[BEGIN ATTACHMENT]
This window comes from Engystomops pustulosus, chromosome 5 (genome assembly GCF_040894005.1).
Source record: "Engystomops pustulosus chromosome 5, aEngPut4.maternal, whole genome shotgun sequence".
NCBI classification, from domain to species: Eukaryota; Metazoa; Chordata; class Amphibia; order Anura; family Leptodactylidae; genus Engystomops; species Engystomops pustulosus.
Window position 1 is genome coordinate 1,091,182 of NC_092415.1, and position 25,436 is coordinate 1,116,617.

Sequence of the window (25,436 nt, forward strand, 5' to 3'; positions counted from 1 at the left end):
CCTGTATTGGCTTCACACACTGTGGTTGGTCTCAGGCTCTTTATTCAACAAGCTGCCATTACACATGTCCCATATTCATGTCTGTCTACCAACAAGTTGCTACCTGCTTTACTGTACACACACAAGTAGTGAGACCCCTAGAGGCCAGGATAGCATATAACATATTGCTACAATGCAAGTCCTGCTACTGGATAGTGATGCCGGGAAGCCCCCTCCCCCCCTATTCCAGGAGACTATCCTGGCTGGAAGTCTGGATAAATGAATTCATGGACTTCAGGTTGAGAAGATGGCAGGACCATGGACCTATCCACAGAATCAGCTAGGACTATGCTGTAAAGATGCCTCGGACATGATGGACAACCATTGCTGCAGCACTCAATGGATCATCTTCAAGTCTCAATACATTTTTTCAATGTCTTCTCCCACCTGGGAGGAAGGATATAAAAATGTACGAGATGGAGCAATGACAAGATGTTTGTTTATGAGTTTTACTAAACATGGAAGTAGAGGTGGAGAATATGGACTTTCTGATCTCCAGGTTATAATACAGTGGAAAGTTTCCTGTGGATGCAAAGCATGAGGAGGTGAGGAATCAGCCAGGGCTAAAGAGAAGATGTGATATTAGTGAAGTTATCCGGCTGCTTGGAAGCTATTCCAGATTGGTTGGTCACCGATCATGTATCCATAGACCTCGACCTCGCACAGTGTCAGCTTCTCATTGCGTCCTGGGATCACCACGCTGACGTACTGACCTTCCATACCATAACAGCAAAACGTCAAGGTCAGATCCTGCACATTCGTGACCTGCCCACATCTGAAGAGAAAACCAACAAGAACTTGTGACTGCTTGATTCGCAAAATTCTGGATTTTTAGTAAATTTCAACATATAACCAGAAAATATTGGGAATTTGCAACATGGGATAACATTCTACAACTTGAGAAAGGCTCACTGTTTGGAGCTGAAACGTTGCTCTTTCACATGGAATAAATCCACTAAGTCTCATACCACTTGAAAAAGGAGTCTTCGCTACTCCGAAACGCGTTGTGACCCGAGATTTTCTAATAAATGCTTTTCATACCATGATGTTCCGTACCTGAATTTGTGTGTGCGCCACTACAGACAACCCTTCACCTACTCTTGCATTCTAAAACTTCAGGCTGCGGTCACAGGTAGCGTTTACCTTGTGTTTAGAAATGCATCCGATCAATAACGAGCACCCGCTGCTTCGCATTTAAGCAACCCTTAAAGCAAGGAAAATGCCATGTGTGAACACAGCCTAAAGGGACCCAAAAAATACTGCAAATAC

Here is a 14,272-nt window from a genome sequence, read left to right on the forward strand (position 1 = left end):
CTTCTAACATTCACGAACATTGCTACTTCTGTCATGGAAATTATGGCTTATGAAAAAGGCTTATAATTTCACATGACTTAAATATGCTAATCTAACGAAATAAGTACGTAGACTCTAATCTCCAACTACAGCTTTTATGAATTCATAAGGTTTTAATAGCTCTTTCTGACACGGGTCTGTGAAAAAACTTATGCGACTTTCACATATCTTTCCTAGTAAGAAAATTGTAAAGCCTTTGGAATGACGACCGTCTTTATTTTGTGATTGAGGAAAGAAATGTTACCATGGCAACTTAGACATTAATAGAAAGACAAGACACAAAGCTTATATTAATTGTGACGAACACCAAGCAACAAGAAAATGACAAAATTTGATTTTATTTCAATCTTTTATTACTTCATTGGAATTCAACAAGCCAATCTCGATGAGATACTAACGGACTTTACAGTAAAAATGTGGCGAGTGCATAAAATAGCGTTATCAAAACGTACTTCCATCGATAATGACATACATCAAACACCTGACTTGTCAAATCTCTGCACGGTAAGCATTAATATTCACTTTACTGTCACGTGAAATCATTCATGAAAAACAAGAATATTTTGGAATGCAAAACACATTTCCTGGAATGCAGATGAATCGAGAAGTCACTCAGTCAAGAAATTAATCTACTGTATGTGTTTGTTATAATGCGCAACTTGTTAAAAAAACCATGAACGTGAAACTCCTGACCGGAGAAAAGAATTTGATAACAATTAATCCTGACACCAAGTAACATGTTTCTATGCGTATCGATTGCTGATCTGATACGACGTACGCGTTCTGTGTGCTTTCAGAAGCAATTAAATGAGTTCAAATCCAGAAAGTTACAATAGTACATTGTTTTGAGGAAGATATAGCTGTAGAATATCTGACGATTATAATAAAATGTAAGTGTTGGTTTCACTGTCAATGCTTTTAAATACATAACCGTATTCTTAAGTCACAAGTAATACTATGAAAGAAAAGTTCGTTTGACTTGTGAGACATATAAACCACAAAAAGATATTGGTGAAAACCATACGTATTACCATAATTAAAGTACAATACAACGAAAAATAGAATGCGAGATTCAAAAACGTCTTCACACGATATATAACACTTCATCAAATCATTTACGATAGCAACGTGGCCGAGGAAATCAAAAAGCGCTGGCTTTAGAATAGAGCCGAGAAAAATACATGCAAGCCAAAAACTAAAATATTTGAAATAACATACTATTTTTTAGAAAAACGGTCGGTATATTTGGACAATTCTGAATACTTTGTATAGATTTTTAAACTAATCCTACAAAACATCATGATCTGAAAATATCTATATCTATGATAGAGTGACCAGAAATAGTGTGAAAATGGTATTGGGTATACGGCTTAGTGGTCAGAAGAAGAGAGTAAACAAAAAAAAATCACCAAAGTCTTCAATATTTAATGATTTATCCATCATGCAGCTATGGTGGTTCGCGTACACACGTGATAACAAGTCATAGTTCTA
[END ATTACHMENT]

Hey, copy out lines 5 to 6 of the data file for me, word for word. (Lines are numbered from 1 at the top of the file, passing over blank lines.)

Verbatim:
Sequence of the window (25,436 nt, forward strand, 5' to 3'; positions counted from 1 at the left end):
CCTGTATTGGCTTCACACACTGTGGTTGGTCTCAGGCTCTTTATTCAACAAGCTGCCATTACACATGTCCCATATTCATGTCTGTCTACCAACAAGTTGCTACCTGCTTTACTGTACACACACAAGTAGTGAGACCCCTAGAGGCCAGGATAGCATATAACATATTGCTACAATGCAAGTCCTGCTACTGGATAGTGATGCCGGGAAGCCCCCTCCCCCCCTATTCCAGGAGACTATCCTGGCTGGAAGTCTGGATAAATGAATTCATGGACTTCAGGTTGAGAAGATGGCAGGACCATGGACCTATCCACAGAATCAGCTAGGACTATGCTGTAAAGATGCCTCGGACATGATGGACAACCATTGCTGCAGCACTCAATGGATCATCTTCAAGTCTCAATACATTTTTTCAATGTCTTCTCCCACCTGGGAGGAAGGATATAAAAATGTACGAGATGGAGCAATGACAAGATGTTTGTTTATGAGTTTTACTAAACATGGAAGTAGAGGTGGAGAATATGGACTTTCTGATCTCCAGGTTATAATACAGTGGAAAGTTTCCTGTGGATGCAAAGCATGAGGAGGTGAGGAATCAGCCAGGGCTAAAGAGAAGATGTGATATTAGTGAAGTTATCCGGCTGCTTGGAAGCTATTCCAGATTGGTTGGTCACCGATCATGTATCCATAGACCTCGACCTCGCACAGTGTCAGCTTCTCATTGCGTCCTGGGATCACCACGCTGACGTACTGACCTTCCATACCATAACAGCAAAACGTCAAGGTCAGATCCTGCACATTCGTGACCTGCCCACATCTGAAGAGAAAACCAACAAGAACTTGTGACTGCTTGATTCGCAAAATTCTGGATTTTTAGTAAATTTCAACATATAACCAGAAAATATTGGGAATTTGCAACATGGGATAACATTCTACAACTTGAGAAAGGCTCACTGTTTGGAGCTGAAACGTTGCTCTTTCACATGGAATAAATCCACTAAGTCTCATACCACTTGAAAAAGGAGTCTTCGCTACTCCGAAACGCGTTGTGACCCGAGATTTTCTAATAAATGCTTTTCATACCATGATGTTCCGTACCTGAATTTGTGTGTGCGCCACTACAGACAACCCTTCACCTACTCTTGCATTCTAAAACTTCAGGCTGCGGTCACAGGTAGCGTTTACCTTGTGTTTAGAAATGCATCCGATCAATAACGAGCACCCGCTGCTTCGCATTTAAGCAACCCTTAAAGCAAGGAAAATGCCATGTGTGAACACAGCCTAAAGGGACCCAAAAAATACTGCAAATAC